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Month: September 2015

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Lots of jargon sloshes around the conference rooms at tech firms; plenty of it seeps into other domains as well. Most of it is fairly unobjectionable. We’re all happy to be submariners, forever sending pings at each other. Taking things offline is probably preferable to taking them outside. And I’ll patiently wait for data to page into a brain that knows little to nothing about virtual memory. We all collectively look the other way when people utilize things that could have more simply been used, or leverage things that probably didn’t even bear mentioning.

What I can’t stand is resourcing.

Resources can be mined, drilled, or pumped out of the ground. They can be traded on exchanges. You can find them in libraries. You can have closets filled with resources: paper clips, toilet paper, white board makers (but where are the damned erasers?!). You might earn resources from a lucky roll of the dice. Resources are the basic stuff of planning and budgeting. But why oh why do we insist on referring to engineers as resources?

I'll trade my sheep for your ore.

An engineering manager asked me the other day, “does that project have the right resources?” What resources are those? Pens? Computers? Rare earth magnets? No, of course he meant engineers! And referring to engineers as resources suggests that they’re just as interchangeable and just as undifferentiated. While each engineer is not such a delicate snowflake—unique and beautiful—as to preclude some overlap, no engineer wants to be thought of as interchangeable; no engineer should be thought of as interchangeable as few engineers are interchangeable.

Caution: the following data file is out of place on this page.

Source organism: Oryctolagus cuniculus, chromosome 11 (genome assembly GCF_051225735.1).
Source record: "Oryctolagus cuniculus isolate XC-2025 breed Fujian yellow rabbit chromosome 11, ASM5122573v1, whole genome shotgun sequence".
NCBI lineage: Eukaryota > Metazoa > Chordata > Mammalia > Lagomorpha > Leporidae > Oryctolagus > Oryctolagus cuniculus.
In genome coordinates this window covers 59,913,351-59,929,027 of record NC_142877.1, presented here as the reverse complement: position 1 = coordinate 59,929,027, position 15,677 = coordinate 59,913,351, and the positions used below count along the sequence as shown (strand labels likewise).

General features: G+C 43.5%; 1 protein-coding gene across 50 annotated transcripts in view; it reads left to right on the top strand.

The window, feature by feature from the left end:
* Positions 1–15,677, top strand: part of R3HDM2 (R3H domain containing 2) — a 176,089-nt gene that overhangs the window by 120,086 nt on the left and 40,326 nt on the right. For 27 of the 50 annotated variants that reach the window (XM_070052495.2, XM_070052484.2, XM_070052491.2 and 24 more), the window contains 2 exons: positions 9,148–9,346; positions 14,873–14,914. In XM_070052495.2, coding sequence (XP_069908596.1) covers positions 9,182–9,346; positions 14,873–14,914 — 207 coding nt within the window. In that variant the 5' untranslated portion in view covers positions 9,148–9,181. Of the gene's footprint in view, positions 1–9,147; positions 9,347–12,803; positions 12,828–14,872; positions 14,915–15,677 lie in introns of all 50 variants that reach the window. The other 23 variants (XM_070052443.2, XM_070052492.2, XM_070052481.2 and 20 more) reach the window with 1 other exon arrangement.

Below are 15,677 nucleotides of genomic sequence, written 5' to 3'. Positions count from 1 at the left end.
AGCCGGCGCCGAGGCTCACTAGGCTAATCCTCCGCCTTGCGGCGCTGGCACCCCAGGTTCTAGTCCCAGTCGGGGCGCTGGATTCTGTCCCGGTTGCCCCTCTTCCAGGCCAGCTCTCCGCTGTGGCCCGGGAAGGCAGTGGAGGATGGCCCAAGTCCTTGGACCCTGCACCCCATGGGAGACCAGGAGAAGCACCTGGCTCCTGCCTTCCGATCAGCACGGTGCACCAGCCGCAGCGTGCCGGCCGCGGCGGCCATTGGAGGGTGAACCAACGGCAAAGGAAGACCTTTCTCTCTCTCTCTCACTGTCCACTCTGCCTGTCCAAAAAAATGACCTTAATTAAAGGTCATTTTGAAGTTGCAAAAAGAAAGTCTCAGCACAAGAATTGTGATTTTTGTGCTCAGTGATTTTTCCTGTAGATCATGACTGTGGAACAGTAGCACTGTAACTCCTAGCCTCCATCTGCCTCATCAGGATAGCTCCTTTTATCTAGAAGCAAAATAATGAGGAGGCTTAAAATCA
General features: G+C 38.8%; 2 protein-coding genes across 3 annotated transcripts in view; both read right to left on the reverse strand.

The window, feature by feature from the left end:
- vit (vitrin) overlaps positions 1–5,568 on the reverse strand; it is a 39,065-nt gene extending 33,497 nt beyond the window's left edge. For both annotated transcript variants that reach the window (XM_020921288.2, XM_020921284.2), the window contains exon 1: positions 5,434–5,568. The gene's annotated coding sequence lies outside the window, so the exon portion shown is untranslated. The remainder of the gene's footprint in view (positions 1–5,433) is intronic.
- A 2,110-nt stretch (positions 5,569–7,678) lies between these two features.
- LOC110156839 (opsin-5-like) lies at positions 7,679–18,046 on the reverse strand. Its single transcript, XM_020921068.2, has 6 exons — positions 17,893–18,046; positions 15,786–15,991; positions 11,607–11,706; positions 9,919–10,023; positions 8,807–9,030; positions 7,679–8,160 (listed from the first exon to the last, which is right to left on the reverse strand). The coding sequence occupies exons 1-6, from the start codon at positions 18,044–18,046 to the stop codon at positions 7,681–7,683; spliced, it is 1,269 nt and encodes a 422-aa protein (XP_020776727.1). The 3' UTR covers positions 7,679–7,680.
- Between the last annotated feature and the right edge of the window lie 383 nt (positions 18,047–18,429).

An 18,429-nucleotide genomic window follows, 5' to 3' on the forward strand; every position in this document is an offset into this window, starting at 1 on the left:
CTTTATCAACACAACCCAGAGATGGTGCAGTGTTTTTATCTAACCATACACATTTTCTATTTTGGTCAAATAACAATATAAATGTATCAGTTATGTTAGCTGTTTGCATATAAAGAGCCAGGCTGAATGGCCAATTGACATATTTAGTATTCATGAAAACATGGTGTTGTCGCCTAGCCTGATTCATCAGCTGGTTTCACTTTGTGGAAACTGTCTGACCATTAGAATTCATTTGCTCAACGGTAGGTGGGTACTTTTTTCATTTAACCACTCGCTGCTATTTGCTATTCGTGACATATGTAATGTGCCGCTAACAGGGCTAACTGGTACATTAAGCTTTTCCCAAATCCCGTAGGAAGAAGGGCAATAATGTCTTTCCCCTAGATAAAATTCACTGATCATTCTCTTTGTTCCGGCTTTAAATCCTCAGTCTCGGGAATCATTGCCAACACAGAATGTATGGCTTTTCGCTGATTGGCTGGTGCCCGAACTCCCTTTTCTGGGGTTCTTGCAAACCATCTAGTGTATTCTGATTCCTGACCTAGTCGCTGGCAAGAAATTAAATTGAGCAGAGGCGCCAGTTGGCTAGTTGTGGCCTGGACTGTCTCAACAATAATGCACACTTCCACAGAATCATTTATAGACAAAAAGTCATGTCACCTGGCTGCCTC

The folks in Human Resources at least deign to acknowledge that the resources that preoccupy their tabulations and ministrations are, after all, humans, and for that reason alone worthy of specialization. They attract a different type of specialist than, say, the resource-minders in the IT department who similarly need to keep their resources happy, cool, and supplied with a high bandwidth Internet connection. Yet we are all rendered resources in the eyes of Finance who more than once have let me trade real estate savings for engineering hires. FTEs (our preferred label) are still a unique type of resource, one that tends to appreciate over time. Which is just as well because otherwise we’d all be given away to underprivileged schools after three years, boxed up with the old laptops and other resources.

Referring to our colleagues as resources is dehumanizing, callous, and offensive. Language influences perception; these aren’t cogs, and they can’t be swapped like for like. Treating them like cogs leads to mistakes in judgement and I’ve seen it: smart engineers and smart managers who move columns around in a spreadsheet forgetting that satisfying formulas is only one goal and not the most primary one. These cogs have their own hopes, dreams, faults, and skills.

Let’s kill this one off. Let’s staff projects for success. When we need help let’s ask for additional people, or, if we’re more discerning than that, let’s ask for developers or program managers or masseurs. Managers, let’s manage teams of engineers; let’s learn what makes them different and celebrate those differences rather than guiding them to sameness. While we’re being magnanimous we can even extend this courtesy to contractors—yes, Finance, I know, we don’t pay for the warranty (health care plan). And when possible try to remember a name or two; the resources tend to like it.

Project Mayhem suffers a resourcing gap through unwanted attrition.

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